Sunday Status Update: November 20, 2022

Marion: I read The Dawnhounds by Sascha Stronach. I enjoyed it while I was reading it; I don’t know what I think of it yet though. I finally started a 2019 Hugo winner, A Memory Called Empire by Arkady Martine, and I’m so glad I finally did! This is everything I love in a book so far! And, apart from genre, Empty Shells, The Story of Petaluma, America’s Chicken City is helping me learn more than I ever thought possible about incubators, hatcheries, political chicanery, chickens and eggs.

Sandy: Moi? Having recently read and enjoyed the Ramble House releases The Tongueless Horror and Other Stories: The Weird Tales of Wyatt Blassingame, Volume 1, Lady of the Yellow Death and Other Stories: The Weird Tales of Wyatt Blassingame, Volume 2, and The Unholy Goddess and Other Stories: The Weird Tales of Wyatt Blassingame, Volume 3, where else could I possibly head next but to Mistress of Terror and Other Stories: The Weird Tales of Wyatt Blassingame, Volume 4? I am hugely enjoying this current volume as well and hope to share some thoughts on it with you all very soon….

Terry: It’s been a busy week with little reading time, so I’m still reading everything I was last Sunday. One exception: Tamsyn Muir’s Undercover, part of a six-story series called INTO SHADOW. I love how off-kilter Muir’s writing is, strange and wonderful.


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TIM SCHEIDLER, who's been with us since June 2011, holds a Master's Degree in Popular Literature from Trinity College Dublin. Tim enjoys many authors, but particularly loves J.R.R. Tolkien, Robin Hobb, George R.R. Martin, Neil Gaiman, and Susanna Clarke. When he’s not reading, Tim enjoys traveling, playing music, writing in any shape or form, and pretending he's an athlete.

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One comment

  1. Paul Connelly /

    I was struggling to get traction with Naomi Novik’s Golden Enclaves and took a break to read Grady Hendrix’s sarcastic Paperbacks From Hell, about the ’70s-’80s horror boom in paperbacks. What’s scary is how much some of that fictional material got used, not only to fuel the ’80s “Satanic Panic” scapegoating of day care and preschool staff, but to provide the major narrative elements of the current QAnon nonsense. Fraudulent “memoirs” like Michelle Remembers, Satan’s Underground, and Go Ask Alice, along with Russ Martin’s novels about an evil super-elite conspiracy sacrificing children to Satan, contain most of the sick story ingredients that have been cooked into a dangerous political weapon in the last few years.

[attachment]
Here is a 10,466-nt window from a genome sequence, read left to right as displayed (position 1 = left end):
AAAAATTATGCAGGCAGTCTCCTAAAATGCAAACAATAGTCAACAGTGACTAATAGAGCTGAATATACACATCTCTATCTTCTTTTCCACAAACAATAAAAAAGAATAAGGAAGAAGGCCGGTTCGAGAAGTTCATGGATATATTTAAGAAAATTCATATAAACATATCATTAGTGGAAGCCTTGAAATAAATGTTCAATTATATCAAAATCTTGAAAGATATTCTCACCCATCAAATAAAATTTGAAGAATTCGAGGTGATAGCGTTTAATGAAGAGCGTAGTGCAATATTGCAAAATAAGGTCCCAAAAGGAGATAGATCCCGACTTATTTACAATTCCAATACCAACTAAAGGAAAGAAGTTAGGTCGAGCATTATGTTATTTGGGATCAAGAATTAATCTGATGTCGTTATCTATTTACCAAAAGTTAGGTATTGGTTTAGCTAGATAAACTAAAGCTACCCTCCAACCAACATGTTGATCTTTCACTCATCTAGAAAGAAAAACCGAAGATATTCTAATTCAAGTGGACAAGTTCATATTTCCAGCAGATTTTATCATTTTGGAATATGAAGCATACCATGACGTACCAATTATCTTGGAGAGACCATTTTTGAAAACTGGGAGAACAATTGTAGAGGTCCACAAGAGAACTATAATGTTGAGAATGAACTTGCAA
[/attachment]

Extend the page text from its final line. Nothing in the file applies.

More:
By coincidence, our governor yesterday indicated he will pardon (with Governor’s Council approval) Gerald and Cheryl Amirault, two siblings who got railroaded (along with their mother) into long prison sentences during the Satanic Panic, after police and social workers basically browbeat small children into giving false testimony about Satanic abuse against them (the creepy interviews were taped, and offer clear evidence of the perversion of justice). Several prominent politicians made their initial reputations on this case. It’s frightening to find we’re still wrecking peoples’ lives based on made-up stories, much as in the long ago Salem Witch Trials that we all look down on now as nothing but the hysteria of superstitious and uneducated villagers.

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